Quality sleep is essential for health and wellness. Adequate sleep allows our bodies to replenish, providing the energy needed throughout the day. According to the Sleep Foundation: though adults need 7-9 hours of sleep per night, over 35% of people receive less than this amount. We are familiar with the immediate consequences of lack of sleep: fatigue, inability to focus, irritable, sluggish etc. But did you know that lack of sleep can also impact hearing health? Sleep disorders characterized by poor quality of sleep increase the risk of hearing loss which in turn can worsen sleep. This unpleasant cycle can have a wide range of effects on health that makes it challenging to navigate daily life with ease.
Common Sleep Disorders
The American Sleep Association, estimates that 50 to 70 million adults in the U.S. have a sleep disorder. Sleep disorders refer to the difficulty of initiating and/or maintaining sleep. Two of the most common sleep disorders are insomnia and sleep apnea.
- Insomnia: is the most pervasive sleep disorder that people experience. Insomnia describes the difficulty of falling and staying asleep. Insomnia can be experienced on a short- or long-term basis (as well as intermittently). Acute insomnia can last just one day while chronic insomnia can be ongoing for months. 10%-30% of adults have chronic insomnia. Common causes of insomnia include stress, anxiety, poor sleep habits, physical ailments etc.
- Sleep Apnea: another common sleep disorder, sleep apnea is when breathing recurring pauses during sleep which impacts how much oxygen the body is receiving. Obstructive sleep apnea is the more common type and results from tissue in the back of the throat collapsing. This restricts the airways, producing the symptoms associated with sleep apnea.
Insomnia, sleep apnea, and other sleep disorders can also be connected to underlying medical conditions which impact hearing health.
Link Between Hearing Loss & Sleep Disorders
Growing research investigates the relationship between hearing loss and sleep disorders. Various studies show a link between both health issues including a 2016 study published in the Journal of Clinical Sleep Medicine. Researchers in this study evaluated data from 14,000 participants and found that people with sleep apnea were 30% more likely to also have hearing loss. This correlation highlights the potential impact of a sleep disorder on hearing but how exactly can sleep affect hearing health?
Various factors can contribute to the development of sleep disorders. Sleep apnea specifically, can be triggered by high blood pressure, stress, and obesity. These conditions can cause inflammation, impacting blood flow throughout the body. If blood vessels are restricted, that oxygen and blood flow is also challenged. This can impact adequate blood flow in the inner ear which is integral to how we hear. The inner ear is composed of the cochlea – filled with thousands of hair cells and fluid – and auditory pathways that lead to the brain. Hair cells help convert soundwaves into electrical signals that are then sent to the brain (via auditory pathways). The brain is then able to further process these signals and assign meaning which enables us to understand what we hear. Healthy blood flow is needed for these components to perform their critical functions. When it is restricted, this process is disrupted, resulting in hearing loss.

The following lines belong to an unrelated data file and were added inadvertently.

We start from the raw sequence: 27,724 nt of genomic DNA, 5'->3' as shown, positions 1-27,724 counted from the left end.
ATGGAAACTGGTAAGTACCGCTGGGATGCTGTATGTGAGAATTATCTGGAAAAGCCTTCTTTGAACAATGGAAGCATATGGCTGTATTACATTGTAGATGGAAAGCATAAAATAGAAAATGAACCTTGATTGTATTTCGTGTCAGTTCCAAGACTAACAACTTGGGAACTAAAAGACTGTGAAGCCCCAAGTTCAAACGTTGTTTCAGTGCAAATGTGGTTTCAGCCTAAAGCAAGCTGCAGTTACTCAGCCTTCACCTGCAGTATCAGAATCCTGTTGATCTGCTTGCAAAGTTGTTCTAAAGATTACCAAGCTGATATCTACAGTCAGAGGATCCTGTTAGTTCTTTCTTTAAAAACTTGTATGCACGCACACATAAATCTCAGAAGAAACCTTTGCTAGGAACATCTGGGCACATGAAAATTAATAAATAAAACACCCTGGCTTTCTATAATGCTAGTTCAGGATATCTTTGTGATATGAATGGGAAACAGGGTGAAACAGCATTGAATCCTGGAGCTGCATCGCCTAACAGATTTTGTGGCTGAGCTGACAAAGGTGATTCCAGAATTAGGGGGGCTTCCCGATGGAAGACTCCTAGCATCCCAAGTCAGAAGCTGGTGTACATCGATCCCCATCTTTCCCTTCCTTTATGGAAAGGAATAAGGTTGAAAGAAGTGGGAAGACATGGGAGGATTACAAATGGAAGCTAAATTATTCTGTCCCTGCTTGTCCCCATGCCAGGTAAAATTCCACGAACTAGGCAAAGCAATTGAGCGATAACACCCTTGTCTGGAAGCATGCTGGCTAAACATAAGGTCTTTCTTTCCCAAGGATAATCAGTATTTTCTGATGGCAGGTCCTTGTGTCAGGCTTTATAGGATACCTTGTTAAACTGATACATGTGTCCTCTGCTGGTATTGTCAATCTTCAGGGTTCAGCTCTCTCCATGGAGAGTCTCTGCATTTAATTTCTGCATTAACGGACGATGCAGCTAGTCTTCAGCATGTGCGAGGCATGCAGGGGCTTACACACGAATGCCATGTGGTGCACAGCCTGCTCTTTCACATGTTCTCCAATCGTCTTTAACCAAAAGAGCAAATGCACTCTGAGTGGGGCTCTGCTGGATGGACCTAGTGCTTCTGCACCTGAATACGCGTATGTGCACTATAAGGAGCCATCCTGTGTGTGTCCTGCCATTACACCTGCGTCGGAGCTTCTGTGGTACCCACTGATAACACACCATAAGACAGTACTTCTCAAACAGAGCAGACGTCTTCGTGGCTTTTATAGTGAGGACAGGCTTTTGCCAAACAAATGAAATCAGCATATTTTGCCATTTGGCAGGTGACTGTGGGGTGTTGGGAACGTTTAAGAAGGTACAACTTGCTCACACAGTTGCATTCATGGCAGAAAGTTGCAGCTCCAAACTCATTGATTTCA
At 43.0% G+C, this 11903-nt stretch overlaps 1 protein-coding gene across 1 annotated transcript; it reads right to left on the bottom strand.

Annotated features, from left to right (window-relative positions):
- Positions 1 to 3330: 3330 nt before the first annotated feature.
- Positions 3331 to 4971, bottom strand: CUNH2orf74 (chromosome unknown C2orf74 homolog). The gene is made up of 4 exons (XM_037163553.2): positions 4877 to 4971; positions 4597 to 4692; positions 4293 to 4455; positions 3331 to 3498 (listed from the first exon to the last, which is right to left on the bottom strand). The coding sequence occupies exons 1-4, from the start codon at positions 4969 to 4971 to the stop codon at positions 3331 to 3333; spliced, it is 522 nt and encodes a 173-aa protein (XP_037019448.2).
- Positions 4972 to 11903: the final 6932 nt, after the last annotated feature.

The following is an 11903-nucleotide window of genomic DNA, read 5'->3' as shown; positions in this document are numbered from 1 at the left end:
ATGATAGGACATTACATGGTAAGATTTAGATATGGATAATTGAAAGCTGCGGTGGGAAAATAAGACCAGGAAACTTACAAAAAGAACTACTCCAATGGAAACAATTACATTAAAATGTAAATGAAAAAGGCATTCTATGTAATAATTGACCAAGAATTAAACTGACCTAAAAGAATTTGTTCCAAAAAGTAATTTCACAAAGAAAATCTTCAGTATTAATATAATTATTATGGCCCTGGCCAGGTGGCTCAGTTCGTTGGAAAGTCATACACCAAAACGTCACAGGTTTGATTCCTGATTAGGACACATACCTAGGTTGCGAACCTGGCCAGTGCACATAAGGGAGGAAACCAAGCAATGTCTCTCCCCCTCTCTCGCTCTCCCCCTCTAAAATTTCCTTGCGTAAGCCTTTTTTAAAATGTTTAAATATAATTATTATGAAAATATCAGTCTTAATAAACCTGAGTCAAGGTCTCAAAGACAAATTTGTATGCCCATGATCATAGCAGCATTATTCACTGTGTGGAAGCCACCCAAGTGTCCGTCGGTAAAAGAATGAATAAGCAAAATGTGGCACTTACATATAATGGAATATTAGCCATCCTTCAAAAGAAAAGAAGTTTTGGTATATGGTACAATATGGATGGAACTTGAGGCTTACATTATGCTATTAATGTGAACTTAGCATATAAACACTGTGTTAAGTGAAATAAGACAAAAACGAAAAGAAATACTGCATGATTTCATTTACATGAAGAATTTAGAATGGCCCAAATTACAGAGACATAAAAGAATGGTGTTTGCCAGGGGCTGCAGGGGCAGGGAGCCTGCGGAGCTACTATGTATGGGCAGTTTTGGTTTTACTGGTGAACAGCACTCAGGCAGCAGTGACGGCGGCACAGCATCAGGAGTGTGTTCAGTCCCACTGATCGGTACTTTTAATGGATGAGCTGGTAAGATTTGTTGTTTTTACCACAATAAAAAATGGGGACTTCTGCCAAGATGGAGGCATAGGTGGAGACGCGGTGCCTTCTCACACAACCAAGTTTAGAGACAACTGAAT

Addressing Hearing Loss
Though hearing loss is the third most common chronic medical condition that people navigate today, it is also incredibly underdiagnosed. This is partly because it happens gradually so it can take quite some time for people to notice changes to their hearing. Also, it can be difficult to acknowledge that your hearing health is in fact changing. So it is important to regularly have your hearing assessed!
Hearing tests involve a painless and relatively quick process that measures your hearing ability in both ears. This establishes any impairment and the degree of hearing loss you could be experiencing. Fortunately, there are effective ways that hearing loss is treated. The most common treatment is hearing aids which are small, electronic devices that support hearing.
Hearing aids are designed to absorb, amplify, and process sound; significantly increasing hearing capacity which not only improves communication, but also enhances the quality of your health!
If you are ready to experience the benefits of hearing treatment contact us today! We look forward to serving you.